We will share further updates as it approaches.
Grim and Drake, Sovereign’s and Consort’s Bards
At last, we conclude our discussion of researching, preparing for, and entering a kingdom-level bardic competition, if you’re still interested in it (after the analyses of Round 1 and Round 2). For the final round, I debuted the original song “Hold the Door Open”. I researched the Arthurian legends of Thomas Malory, and wove together five characters to convey messages about modern diversity and inclusion. I chose to use my skills in modern composition to convey the emotions of the words.
The family is at PAX East in Boston for the weekend (Spencer’s birthday present). I plan to do the deep breakdown of last weekend’s final round of competition when we get home Sunday. But in the meantime, I don’t want to keep this new piece, “Hold the Door Open”, under wraps anymore. The video (and the correct lyrics, which aren’t exactly what I sang) are available to the public.
We continue our review of kingdom-level competition prep (from yesterday’s Round 1 analysis). On to Round 2, and how I arrived at “Ode to Birka” as my performance piece. (Note: I am categorizing this as an A&S Journey entry, because the focus of this round ended up being contrafacts of Thomas Campion pieces examined in this series. Before I found the right one, “My love hath vowed”, I made attempts with “Now winter nights enlarge” and “I care not for these ladies”, which will be detailed below.)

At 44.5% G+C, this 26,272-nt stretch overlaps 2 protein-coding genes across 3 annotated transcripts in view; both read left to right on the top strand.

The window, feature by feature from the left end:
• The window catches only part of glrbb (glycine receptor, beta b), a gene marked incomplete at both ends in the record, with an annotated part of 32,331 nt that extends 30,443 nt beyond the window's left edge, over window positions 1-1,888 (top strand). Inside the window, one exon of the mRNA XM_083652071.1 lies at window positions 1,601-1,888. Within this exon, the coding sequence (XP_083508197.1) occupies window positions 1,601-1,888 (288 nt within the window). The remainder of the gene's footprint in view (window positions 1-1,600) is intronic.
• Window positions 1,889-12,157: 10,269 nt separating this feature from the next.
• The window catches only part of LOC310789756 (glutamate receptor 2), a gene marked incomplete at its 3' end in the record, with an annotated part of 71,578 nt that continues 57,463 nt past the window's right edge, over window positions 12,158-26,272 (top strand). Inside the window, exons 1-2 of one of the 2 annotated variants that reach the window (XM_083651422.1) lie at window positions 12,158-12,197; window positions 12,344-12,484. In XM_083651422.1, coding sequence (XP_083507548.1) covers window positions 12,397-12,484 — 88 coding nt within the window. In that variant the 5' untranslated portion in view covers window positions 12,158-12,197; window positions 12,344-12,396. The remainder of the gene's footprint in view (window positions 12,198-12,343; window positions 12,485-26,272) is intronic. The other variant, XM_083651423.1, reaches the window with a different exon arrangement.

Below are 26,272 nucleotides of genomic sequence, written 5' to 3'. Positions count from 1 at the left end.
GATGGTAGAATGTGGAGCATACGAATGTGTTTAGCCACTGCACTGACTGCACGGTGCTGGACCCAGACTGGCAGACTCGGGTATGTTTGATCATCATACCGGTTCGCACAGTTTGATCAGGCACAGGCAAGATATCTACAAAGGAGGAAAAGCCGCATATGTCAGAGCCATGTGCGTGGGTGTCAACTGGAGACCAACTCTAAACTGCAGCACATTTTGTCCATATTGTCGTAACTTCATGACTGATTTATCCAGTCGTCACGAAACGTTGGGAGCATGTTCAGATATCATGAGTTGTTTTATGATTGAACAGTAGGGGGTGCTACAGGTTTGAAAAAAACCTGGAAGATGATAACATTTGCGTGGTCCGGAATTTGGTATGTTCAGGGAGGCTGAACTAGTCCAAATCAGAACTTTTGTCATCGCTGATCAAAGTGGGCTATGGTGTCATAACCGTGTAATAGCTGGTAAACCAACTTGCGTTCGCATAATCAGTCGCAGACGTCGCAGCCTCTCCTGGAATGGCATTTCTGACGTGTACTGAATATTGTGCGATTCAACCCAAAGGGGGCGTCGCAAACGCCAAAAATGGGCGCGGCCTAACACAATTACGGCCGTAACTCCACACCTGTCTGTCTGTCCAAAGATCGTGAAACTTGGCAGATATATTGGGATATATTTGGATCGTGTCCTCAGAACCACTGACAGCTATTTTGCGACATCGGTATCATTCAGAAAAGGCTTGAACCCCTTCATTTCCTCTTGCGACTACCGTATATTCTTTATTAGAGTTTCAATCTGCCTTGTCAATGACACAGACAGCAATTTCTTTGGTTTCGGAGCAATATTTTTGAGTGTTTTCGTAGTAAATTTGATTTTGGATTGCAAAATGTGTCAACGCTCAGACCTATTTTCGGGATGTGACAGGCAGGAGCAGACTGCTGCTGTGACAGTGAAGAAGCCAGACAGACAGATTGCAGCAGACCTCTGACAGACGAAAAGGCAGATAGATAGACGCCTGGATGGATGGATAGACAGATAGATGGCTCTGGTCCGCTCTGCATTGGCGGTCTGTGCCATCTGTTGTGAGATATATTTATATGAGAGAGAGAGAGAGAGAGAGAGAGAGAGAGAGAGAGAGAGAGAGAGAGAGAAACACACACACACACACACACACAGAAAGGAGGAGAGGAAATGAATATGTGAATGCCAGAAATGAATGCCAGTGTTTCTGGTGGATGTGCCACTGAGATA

As promised, it is time to break down this year’s Queen & Crown’s Bardic Championship as I prepared for and experienced it. I’m going to do one post for each round–not because this was the year I was selected, but because the work that went into each round dovetails with the A&S Journey posts I have been making since last June. We will start with the first round, where I presented John Dowland’s “Clear or cloudy”.
A quest has been completed. Saturday was the East Kingdom Queen and Crown’s Bardic Championship, in the Shire of Caer Adamant (Wilmington DE). Her Majesty Margarita ultimately selected me to be the new Queen’s Champion of Bardic for the next year. My friend Grim the Skald, a returning champion, was chosen as Crown’s Bard.
I will be posting my usual post-game analysis in the next few days, and videos of performances from the three rounds. But for now, I want to just let it sink in, and offer gratitude to some of the many people who made this day unforgettable:
I’m back once again from our King’s and Queen’s Bardic Championships. And once more, it is bittersweet. I was not selected–in fact, I didn’t make the final four this year. Which on the face of it, seems like it should be a real letdown, after having been a finalist the last two times I entered.
And yet, that’s not how it feels. Don’t get me wrong, I am absolutely disappointed, and I’ll have to carry that with me for a little while as I process it, because feelings are stupid. I particularly loved the these royals, Wilhelm and Vienna, and greatly enjoyed the opportunity to get to know them during this reign, and bring them enjoyment as a bard. The idea of being selected by one of them meant a great deal to me. I could feel my overconfidence problem rearing its ugly head.
And then…I actually got there and laid eyes and ears on the competition, and I’m glad to say I sobered up real quick.